A couple of things come to mind. Although I have not plotted the introduction rate of CXO functions over time I have the impression it is accelerating and wonder what that might mean. The other is that if there is a trend, what does it suggests about the next CXO function?

What is the job of the CRO? I'm not going to try to exhaustively define this but rather observe that its origins appear in the ideas around corporate social responsibility, i.e. that corporations should be good citizens and care for the environment, underprivileged and so on. As in the emergence of the earlier CXO functions it certainly appears the right thing to do, to ensure a corporation fulfills all its responsibilities beyond making money for its investors. But what are these responsibilities?

It is necessary that a corporation accepts the responsibility to satisfy all its stakeholders: investors, employees, customers, providers, partners, governments, local communities, and now including the environment, global communities. If any one of these stakeholders is unsatisfied the business is unsustainable, which becomes obvious earlier with dissatisfied investors and later with a dissatisfied global community, although those cycle-times may be-a-changin'.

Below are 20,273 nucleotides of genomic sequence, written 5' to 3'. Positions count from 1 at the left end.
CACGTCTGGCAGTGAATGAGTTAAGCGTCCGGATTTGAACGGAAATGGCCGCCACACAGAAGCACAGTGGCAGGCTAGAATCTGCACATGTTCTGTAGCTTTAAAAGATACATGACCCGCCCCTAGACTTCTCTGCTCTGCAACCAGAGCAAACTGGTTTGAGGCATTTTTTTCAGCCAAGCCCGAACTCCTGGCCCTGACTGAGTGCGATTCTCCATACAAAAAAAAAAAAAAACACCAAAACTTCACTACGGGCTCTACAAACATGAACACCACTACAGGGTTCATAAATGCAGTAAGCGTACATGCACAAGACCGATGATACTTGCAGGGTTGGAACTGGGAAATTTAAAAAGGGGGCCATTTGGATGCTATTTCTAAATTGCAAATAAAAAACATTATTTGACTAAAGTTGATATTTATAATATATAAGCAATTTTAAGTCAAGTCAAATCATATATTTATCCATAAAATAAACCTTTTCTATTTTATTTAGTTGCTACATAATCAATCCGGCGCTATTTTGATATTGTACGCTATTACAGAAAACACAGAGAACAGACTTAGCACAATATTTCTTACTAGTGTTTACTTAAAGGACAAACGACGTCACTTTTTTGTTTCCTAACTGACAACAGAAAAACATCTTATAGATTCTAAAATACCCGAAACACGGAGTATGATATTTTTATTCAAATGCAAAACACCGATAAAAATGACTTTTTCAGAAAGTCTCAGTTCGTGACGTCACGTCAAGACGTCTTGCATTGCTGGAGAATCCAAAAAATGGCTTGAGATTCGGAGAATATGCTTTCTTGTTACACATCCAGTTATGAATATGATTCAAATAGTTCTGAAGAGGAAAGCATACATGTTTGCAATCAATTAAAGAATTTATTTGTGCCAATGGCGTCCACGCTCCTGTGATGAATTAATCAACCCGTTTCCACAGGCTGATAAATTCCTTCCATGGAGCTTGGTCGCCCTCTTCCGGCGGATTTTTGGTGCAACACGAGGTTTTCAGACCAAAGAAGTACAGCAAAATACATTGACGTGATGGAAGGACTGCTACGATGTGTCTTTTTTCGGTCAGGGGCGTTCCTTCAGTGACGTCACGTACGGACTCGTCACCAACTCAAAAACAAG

There is a downside, however. It takes an individual to respond. Responsibility can only be taken, i.e. the commitment to respond can only be made, by an individual and it is a pretense to believe one person can take responsibility for the actions of another. The buck stops in the corner office because the occupant is expected to ensure that people in his/her organization do take responsibility and if they do not s/he has failed in managing and/or leading.

So, if someone else is in charge of others behaving responsibly with respect to a corporation's stakeholders, what does the CEO do? Meanwhile, does the CRO position open the door for thinking, "although I don't like what I see, I need not worry about it because that's the CRO's responsibility?"

A Leader-Follower can always be helped by good examples and role models. However, as this edge of the tetrahedral model "A Vision of Leadership for Collaboration and Innovation" shows,responding is about doing something new,innovating, as an action following some sort of stimulus, in a collaboratively negotiated fashion so the resulting contribution is satisfactory to all concerned.

The opposite, complementary edge of the model is about structuring, i.e. leading for implementation by providing vision and organization! We could jump to the conclusion that is the CRO's role. Wrong! It is the individual's responsibility to self-manage by visualizing and organizing thoughts, values and actions to implement what responsibility means to to him/her.